Currency Market Analysis
Oct 05, 2020 | Currency Market Analysis
The U.S. dollar softened as risk appetite improved to begin the week. The dollar slipped against the euro and sterling and fell to two-week lows against the Canadian dollar. The buck is taking its cues from wavering U.S. political developments. Reports that President Trump is on the mend after testing positive last week for Covid-19 offered some reassurance to global markets. The president’s health is critical to keeping the coming election on track and can factor in to whether Washington soon agrees on a massive stimulus package at a time when the U.S. economy is showing mounting signs of slowing. Data Friday showed that American employers added jobs for the fifth straight month in September, but the pace of hiring has decelerated since July. The buck is keeping toward the middle of its range and will look for direction this week from the president’s health, services growth today and a speech tomorrow by Fed Chairman Jerome Powell.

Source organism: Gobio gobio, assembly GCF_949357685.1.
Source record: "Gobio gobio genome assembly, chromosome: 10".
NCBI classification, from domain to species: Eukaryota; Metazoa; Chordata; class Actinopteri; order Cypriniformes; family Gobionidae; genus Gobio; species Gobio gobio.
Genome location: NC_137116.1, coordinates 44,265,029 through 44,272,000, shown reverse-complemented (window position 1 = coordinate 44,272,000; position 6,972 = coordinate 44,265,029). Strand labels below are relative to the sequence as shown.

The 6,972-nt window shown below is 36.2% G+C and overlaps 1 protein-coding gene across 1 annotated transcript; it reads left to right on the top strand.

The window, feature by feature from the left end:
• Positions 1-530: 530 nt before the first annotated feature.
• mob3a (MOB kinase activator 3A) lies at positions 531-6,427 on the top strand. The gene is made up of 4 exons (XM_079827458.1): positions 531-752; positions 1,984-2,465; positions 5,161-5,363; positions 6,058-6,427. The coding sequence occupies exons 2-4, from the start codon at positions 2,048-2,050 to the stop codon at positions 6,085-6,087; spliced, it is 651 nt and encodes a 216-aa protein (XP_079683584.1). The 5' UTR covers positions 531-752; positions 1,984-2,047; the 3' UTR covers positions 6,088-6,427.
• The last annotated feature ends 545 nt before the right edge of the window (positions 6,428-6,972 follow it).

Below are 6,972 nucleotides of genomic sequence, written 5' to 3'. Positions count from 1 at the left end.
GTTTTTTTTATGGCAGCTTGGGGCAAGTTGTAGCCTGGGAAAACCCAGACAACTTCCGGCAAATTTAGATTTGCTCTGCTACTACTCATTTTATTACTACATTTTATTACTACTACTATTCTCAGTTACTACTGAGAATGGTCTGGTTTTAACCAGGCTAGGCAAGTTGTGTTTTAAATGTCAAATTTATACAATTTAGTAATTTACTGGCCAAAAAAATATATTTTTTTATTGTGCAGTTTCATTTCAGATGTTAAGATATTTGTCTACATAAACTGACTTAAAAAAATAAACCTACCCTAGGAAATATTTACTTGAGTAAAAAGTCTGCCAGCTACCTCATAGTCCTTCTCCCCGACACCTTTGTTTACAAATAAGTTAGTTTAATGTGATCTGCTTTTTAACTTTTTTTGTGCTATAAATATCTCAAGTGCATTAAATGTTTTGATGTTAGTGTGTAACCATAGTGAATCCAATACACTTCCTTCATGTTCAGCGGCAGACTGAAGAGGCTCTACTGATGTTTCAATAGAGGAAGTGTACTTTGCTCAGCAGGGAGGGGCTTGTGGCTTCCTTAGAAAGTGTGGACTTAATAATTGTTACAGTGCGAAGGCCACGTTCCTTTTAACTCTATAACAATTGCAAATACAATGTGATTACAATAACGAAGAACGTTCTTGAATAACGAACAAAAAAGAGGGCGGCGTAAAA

Sterling firmed but underperformed other European currencies as Brexit uncertainty checked gains. High-level Brexit talks over the weekend between Britain’s prime minister and the president of the European Commission merely agreed to step up negotiations. The pound remains a barometer of confidence in the U.K. and EU reaching a trade deal by the year-end expiry of the transition period. The U.K. economy will come under close scrutiny Friday when the government releases monthly growth for August which is forecast to slow.
Canada’s dollar rose to two-week peaks, boosted by stronger global stocks and oil surging more than 4% to $38. Risk sentiment continues to waver as it takes its cues from President Trump’s health and prospects of Washington reaching a deal on stimulus to keep a moderating recovery on track. Canada issues its all-important September jobs report Friday. Forecasts call for hiring to slow for a third month in a row to around 160,000. Unemployment is seen around 9.7% from 10.2% in August.
The euro snapped back along with risk assets Monday. In addition to improved risk tolerance, the euro found support from better than expected European data on services growth and consumer spending. Like the U.S. dollar, the euro has kept to the middle of its recent ranges as elevated political risk in the U.S. tempers risk sentiment.
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